After flexing the gorilla glass does it stay flat? Or after some time did it warp and create issues for you?

    1 reply

    I've been using this method for more than a year now. I only killed my glass once! As I was scraping the part off, I tried to rotate the chisel to pry off the part quicker and my glass cracked in half. Apart from that one time I have not had any other issues.

    Question, how well would the Gorilla "bomb proof" Tempered glass protectors work? I'm thinking $15 and none of the work.


    At first when I saw this instructable, I thought you were using an actual iPad as the build platform...

    2 replies

    i thought the same but also that he had added google glass to make a 3d editing tool. Such is life that such a thing will never be...

    Yeah, there are apps that turn it into a trackpad, and I believe some do both relative and exact positioning.

    only thing is, most use WiFi or Bluetooth


    Hair spray works 99% of the time. The others can be held down to glass with a mixture of scrap ABS and acetone... Just use the same color that you're printing.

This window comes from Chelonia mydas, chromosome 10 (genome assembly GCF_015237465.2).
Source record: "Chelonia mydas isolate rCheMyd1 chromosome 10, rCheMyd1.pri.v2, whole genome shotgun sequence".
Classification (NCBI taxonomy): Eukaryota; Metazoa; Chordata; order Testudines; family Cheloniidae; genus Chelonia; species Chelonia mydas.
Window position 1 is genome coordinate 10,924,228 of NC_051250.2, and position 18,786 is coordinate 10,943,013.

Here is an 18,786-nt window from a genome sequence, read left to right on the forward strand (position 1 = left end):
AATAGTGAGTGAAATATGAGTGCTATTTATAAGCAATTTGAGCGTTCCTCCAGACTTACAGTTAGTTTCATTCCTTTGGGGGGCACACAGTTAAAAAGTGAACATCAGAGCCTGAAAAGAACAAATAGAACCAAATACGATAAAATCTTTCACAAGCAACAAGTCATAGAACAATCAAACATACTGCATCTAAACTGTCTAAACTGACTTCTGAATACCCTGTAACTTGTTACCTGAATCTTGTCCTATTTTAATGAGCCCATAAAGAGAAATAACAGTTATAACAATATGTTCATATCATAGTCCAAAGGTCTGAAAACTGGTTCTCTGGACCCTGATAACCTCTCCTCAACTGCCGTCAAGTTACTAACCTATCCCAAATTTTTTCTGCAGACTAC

I use thermal grease between the platform and the glass and a heat gun to speed up the heating process (saves tons of time). Standard glass shatters if the gun doesn't heat the entire sheet evenly. Does the iPad's glass resist shattering?

    3 replies

    Yeap, ABS slurry works real good, too good actually that the Kapton would scratch or peel (bubble) when removing parts. But with the iPad glass I don't have that problem anymore; can scrape the part off with a sharp single sided razor blade.

    The heating takes no longer than without the glass on my Rep 2X. The glass is very thin, yet shatter resistant. I've been printing at 120C with no problems so far. Actually, the nozzles take longer to heat up to 230C than the plate!

    Though the MakerBot has a handy pre-heating feature which saves a lot of time, so I never had to hold a heat gun to the plate. I usually start heating the setup while slicing and then print off of an SD card.